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Working with Local Laravel Packages Using Composer

Learn how to create symbolic links for your local packages, set up Composer to automatically read these packages, and require them in your Laravel project. This guide offers step-by-step instructions and best practices for Laravel package management, ideal for developers aiming to streamline their workflow and increase productivity.

Here is your step-by-step guide:

  1. Create a new directory for your package

    Create a new directory for your package inside a packages/vendor/my-package directory in the root of your Laravel application. For instance, if your package is named my-package and your vendor name is my-vendor, you could create a directory like so: packages/my-vendor/my-package.

  2. Develop your package

    Inside the my-package directory, you can start developing your package. The structure of a Laravel package can vary, but it usually includes a src directory, a composer.json file, and various other files and directories as needed (e.g., routes, views, migrations, etc.).

You can use this excellent Laravel package boilderplate from BeyondCode here:

  1. Update your root composer.json file

    In your Laravel application's root composer.json file, you need to add a path repository pointing to your local package. This tells Composer where to find your package. Here's an example of what that might look like:

    "repositories": [
         "type": "path",
         "url": "./packages/vendor/my-package",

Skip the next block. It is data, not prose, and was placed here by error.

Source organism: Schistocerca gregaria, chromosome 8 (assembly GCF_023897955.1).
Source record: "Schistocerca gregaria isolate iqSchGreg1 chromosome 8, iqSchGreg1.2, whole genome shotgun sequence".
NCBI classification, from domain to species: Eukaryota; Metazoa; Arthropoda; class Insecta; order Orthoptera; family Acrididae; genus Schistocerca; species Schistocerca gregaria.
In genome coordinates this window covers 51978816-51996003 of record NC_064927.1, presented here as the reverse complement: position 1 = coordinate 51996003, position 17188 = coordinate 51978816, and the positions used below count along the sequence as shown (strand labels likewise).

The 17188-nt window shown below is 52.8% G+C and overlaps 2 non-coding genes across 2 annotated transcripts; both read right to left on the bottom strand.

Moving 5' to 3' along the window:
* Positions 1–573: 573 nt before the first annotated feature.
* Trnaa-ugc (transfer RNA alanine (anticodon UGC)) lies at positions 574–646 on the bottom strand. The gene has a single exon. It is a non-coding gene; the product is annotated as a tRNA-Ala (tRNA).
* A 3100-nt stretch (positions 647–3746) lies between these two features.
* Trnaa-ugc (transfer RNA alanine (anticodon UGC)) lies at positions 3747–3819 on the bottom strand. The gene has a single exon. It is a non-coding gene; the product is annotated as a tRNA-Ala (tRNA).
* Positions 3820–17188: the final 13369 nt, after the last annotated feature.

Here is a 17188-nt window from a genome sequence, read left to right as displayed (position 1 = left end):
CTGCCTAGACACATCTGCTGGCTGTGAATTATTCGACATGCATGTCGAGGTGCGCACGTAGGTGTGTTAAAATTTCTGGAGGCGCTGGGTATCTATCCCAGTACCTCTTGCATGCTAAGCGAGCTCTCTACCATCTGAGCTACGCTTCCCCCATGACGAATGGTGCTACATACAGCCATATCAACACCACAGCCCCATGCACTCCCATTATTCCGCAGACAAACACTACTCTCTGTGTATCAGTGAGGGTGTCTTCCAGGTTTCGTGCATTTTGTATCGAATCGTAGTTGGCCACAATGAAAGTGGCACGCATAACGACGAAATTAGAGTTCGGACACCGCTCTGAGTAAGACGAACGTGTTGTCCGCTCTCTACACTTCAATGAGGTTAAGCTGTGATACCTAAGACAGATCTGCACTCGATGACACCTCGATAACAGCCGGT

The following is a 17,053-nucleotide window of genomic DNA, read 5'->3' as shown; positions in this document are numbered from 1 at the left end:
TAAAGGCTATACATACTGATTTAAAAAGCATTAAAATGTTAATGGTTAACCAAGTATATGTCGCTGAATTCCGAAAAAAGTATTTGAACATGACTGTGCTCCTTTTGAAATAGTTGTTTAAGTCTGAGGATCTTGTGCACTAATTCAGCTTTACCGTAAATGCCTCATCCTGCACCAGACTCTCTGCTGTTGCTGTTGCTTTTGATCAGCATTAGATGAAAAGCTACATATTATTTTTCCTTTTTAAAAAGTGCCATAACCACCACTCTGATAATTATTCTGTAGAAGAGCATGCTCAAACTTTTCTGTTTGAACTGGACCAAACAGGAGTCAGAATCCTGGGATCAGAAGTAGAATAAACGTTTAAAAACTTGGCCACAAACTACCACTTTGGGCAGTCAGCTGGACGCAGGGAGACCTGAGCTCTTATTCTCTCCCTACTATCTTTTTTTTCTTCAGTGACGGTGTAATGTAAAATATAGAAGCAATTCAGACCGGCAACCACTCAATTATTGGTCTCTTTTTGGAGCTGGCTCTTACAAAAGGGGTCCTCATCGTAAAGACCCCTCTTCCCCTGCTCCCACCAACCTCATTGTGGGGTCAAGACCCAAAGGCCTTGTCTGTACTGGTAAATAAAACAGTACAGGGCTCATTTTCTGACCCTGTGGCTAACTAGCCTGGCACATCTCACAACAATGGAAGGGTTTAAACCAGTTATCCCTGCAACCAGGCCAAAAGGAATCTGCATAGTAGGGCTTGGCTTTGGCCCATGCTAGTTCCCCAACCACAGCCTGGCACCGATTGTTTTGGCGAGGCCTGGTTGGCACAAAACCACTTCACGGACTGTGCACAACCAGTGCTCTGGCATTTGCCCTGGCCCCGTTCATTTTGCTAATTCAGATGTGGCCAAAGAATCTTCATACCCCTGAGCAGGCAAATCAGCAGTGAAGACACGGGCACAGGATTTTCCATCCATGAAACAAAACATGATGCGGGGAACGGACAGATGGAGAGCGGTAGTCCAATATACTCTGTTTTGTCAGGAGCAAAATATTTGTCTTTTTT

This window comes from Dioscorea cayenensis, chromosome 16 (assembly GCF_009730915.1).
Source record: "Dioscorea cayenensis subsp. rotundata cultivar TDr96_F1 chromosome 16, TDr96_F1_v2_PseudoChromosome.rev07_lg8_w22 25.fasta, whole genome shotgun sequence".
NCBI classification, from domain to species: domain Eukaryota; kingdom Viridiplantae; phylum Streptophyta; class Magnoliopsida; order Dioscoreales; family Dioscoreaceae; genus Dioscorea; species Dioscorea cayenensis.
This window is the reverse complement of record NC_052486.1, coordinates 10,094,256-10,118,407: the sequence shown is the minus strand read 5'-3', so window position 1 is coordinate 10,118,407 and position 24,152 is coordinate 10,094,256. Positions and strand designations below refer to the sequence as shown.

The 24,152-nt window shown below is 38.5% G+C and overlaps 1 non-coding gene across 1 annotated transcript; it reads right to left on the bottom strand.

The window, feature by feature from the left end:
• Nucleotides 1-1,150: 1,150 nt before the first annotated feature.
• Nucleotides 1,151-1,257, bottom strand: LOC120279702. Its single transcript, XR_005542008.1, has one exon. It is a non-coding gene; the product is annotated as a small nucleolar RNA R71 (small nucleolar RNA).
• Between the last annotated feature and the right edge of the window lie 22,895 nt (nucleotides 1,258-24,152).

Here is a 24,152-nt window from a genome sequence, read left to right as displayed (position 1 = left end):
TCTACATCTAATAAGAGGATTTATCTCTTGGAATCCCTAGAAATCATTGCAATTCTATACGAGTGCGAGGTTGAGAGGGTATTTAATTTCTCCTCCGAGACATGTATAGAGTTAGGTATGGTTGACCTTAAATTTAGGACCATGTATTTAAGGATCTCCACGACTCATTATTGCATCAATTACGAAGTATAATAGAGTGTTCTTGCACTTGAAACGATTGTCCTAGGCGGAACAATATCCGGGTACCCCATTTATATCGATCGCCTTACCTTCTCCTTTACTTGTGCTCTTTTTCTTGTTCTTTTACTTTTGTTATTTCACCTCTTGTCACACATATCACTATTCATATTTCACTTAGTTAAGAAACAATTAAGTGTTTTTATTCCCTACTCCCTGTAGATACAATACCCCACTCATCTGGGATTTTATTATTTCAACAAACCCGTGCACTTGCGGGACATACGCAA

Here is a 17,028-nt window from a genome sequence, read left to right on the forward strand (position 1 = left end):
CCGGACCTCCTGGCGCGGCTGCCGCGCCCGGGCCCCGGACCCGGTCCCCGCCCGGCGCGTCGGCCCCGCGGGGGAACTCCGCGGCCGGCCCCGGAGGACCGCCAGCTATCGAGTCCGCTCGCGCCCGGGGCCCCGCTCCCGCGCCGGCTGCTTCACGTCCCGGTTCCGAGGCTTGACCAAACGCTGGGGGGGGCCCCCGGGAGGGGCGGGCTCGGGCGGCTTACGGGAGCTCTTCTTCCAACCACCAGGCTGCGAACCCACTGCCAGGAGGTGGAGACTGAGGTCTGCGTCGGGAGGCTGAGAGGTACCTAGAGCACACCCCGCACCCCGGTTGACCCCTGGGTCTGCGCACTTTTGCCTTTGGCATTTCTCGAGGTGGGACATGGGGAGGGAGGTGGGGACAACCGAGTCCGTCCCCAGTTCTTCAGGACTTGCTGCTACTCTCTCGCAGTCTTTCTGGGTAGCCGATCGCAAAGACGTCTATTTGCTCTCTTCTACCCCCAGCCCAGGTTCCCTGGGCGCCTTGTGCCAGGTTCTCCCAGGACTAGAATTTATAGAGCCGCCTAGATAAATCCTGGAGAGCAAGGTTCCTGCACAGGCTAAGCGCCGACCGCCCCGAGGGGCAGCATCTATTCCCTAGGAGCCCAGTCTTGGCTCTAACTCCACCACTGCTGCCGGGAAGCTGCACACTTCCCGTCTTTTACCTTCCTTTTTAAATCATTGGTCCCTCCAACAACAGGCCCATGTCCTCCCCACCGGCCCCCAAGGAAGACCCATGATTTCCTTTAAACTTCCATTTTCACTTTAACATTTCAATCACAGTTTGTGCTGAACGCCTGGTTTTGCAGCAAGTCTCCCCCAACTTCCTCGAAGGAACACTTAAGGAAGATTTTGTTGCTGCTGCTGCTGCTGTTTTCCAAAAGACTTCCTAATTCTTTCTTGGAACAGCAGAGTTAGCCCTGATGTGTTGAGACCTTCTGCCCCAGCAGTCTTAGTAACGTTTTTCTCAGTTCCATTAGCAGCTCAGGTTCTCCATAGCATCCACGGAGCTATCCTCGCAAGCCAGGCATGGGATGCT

"options": {
             "symlink": true

    In this example, "./packages/vendor/my-package" is the relative path from the root of your Laravel application to the directory containing your package.

  2. Require your package

    Next, in the "require" array of your composer.json file, you'll need to include your package, like so:

   "require": {
      "/vendor/my-package": "*"

In this example, "/vendor/my-package" is the name of your package as defined in the composer.json file of your package.

  1. Install your package

    Then, you'll need to include your package. Run composer update from the root of your Laravel application. This will install your package into the vendor directory, creating a symbolic link to your local package directory.

  2. Use your package

    Now you can start using your package within your Laravel application. Note that since you're using a symbolic link, any changes you make to the package in the packages/my-vendor/my-package directory will be reflected in the vendor directory.

Remember to follow the standards and best practices for developing Laravel packages, such as using service providers to register your package's resources (routes, views, migrations, etc.) and publishing assets and configuration files.


If you are developing multiple packages and you want composer to symlink all the packages inside of the packages directory, you can include a wildcard /packages/* value to your composer.json file, like so:

"repositories": {
   "type": "path",
   "url": "./packages/*",
   "options": {
      "symlink": true

Working with local Laravel packages doesn't have to be a complex task. By creating symbolic links for your packages and setting up Composer to read them, you can streamline your development workflow significantly. Whether you're working on your own packages or collaborating with other developers, these strategies will help you manage your local packages with greater efficiency and ease.

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